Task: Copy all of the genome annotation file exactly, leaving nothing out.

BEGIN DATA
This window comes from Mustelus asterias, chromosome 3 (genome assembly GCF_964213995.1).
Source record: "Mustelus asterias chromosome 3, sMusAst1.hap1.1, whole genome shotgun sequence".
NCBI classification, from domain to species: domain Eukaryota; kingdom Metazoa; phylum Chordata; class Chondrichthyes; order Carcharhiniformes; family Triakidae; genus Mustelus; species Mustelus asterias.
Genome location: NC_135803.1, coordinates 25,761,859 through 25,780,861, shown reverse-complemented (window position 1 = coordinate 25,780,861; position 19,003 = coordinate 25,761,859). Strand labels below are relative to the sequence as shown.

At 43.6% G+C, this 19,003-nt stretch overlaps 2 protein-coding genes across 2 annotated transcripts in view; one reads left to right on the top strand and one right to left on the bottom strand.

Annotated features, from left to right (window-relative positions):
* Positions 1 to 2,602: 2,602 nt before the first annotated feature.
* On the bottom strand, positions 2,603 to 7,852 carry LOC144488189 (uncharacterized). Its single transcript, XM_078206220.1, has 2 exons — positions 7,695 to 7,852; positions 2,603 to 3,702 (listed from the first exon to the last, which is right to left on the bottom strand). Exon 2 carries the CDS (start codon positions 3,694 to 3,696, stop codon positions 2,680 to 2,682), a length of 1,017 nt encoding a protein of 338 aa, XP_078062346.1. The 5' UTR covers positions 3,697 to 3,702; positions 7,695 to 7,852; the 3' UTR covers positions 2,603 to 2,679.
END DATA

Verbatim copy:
This window comes from Mustelus asterias, chromosome 3 (genome assembly GCF_964213995.1).
Source record: "Mustelus asterias chromosome 3, sMusAst1.hap1.1, whole genome shotgun sequence".
NCBI classification, from domain to species: domain Eukaryota; kingdom Metazoa; phylum Chordata; class Chondrichthyes; order Carcharhiniformes; family Triakidae; genus Mustelus; species Mustelus asterias.
Genome location: NC_135803.1, coordinates 25,761,859 through 25,780,861, shown reverse-complemented (window position 1 = coordinate 25,780,861; position 19,003 = coordinate 25,761,859). Strand labels below are relative to the sequence as shown.

At 43.6% G+C, this 19,003-nt stretch overlaps 2 protein-coding genes across 2 annotated transcripts in view; one reads left to right on the top strand and one right to left on the bottom strand.

Annotated features, from left to right (window-relative positions):
* Positions 1 to 2,602: 2,602 nt before the first annotated feature.
* On the bottom strand, positions 2,603 to 7,852 carry LOC144488189 (uncharacterized). Its single transcript, XM_078206220.1, has 2 exons — positions 7,695 to 7,852; positions 2,603 to 3,702 (listed from the first exon to the last, which is right to left on the bottom strand). Exon 2 carries the CDS (start codon positions 3,694 to 3,696, stop codon positions 2,680 to 2,682), a length of 1,017 nt encoding a protein of 338 aa, XP_078062346.1. The 5' UTR covers positions 3,697 to 3,702; positions 7,695 to 7,852; the 3' UTR covers positions 2,603 to 2,679.